The Vinyl Countdown: Choosing Low Cost Flooring Options For Your New Kitchen
Choosing to have your kitchen renovated is never particularly gentle on your bank balance, and most people will look for ways to make savings here and there to bring down the overall cost of the renovation. However, cheap is not always cheerful, and you should be careful that choosing the less expensive option doesn't critically undermine the appearance and lifespan of your new kitchen.
One of the best ways you can save money on a renovation is by choosing low cost flooring. While traditional porcelain and stone flooring tiles may look the part, they can be crippling expensive, and some more unusual flooring options can offer comparable beauty and durability at a fraction of the cost.
A largely foolproof option well suited to busy kitchens, vinyl flooring is about as low maintenance as floors get. It is immensely durable, does not stain or scratch, and is waterproof without the need for regular sealing. It is also completely resistant to rot and insect attacks. Vinyl is also versatile, and is available in tiles, sheets and even mock floorboards. While not the most aesthetically pleasing option to many, vinyl floors are available in a vast array of colours and patterns, and can be found printed with convincing wood grain and stone effects, so vinyl floors can be matched to practically any kitchen scheme.
However, when a vinyl floor does eventually fail, that's it -- the material is difficult and expensive to repair, and most vinyl floor owners will choose to have theirs torn up and replaced. Vinyl may also be an unsuitable option to lay over wooden floorboards, particularly in humid climates, as the vapour barrier created by the layer of vinyl can promote fungal decay.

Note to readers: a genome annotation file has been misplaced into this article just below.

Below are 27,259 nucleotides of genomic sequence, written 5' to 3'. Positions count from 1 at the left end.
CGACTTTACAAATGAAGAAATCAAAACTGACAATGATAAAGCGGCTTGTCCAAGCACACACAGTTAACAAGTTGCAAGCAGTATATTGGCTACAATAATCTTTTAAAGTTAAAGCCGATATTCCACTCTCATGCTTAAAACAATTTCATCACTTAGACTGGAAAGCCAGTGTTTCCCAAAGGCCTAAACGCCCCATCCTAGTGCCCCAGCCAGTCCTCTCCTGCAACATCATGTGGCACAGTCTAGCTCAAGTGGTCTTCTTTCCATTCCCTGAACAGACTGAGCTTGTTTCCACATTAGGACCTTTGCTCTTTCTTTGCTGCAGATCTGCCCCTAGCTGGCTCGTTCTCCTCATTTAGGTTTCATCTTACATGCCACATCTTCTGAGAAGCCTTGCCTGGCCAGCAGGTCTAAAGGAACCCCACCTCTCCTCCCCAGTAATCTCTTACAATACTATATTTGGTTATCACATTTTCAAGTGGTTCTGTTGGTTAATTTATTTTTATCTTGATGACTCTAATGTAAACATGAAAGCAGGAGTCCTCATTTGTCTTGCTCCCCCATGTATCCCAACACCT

The soft, spongy material rammed in the end of your wine bottle may not seem like the best material for high-traffic flooring, but cork has a lot to offer. Its looks are very distinctive, and the irregular pattern of pores and discolourations on the surface of your cork floor can be very engaging, especially when set in rustically-styled kitchens. The soft surface of a cork floor is easy on your feet and retains heat well, particularly if used with underfloor heating. Cork floors are also simple to install if you opt for cork tiles, as they can be purchased with adhesive backing and slotted edges that make installation a breeze. Alternatively, you can have cork flooring professionally installed, a quick and easy process and very useful if you opt for larger cork sheets.
However, cork is still more fragile and vulnerable to damage than other, more rigid materials, and a cork floor will need to be trimmed and resurfaced as it wears out, potentially adding a considerable amount to the floor's price tag in real terms. To counteract this damage, you can have the cork's surface sealed, although this will reduce the cork's cushioning effect and may affect the colour.
While solid hardwood floors made from exotic tropical woods may be prohibitively expensive, you can still enjoy the durability and warmth of a wooden floor in your kitchen on a low budget. Low cost wood flooring options include:
- Plywood -- Strong and durable, plywood can be a convincing solid wood alternative that can last just as long. Choose a real wood surface veneer for added beauty.
- Reclaimed wood -- A surprising amount of sought-after woods can be found being sold as reclaimed wood. Some reclaimed wood has never actually been used and was instead ordered by mistake or was offloaded as surplus. One excellent reclaimed wood to look out for is jarrah, an Australian native wood used primarily for structural purposes due to its great strength. Its rich red-brown colouring and tremendous durability makes for a magnificent floor.
- MDF -- A very cheap option, this material is made from wood fibres glued together with strong resin, and makes for a tough and durable flooring. Make sure to have an MDF floor sealed thoroughly against moisture, as it is very vulnerable to warping.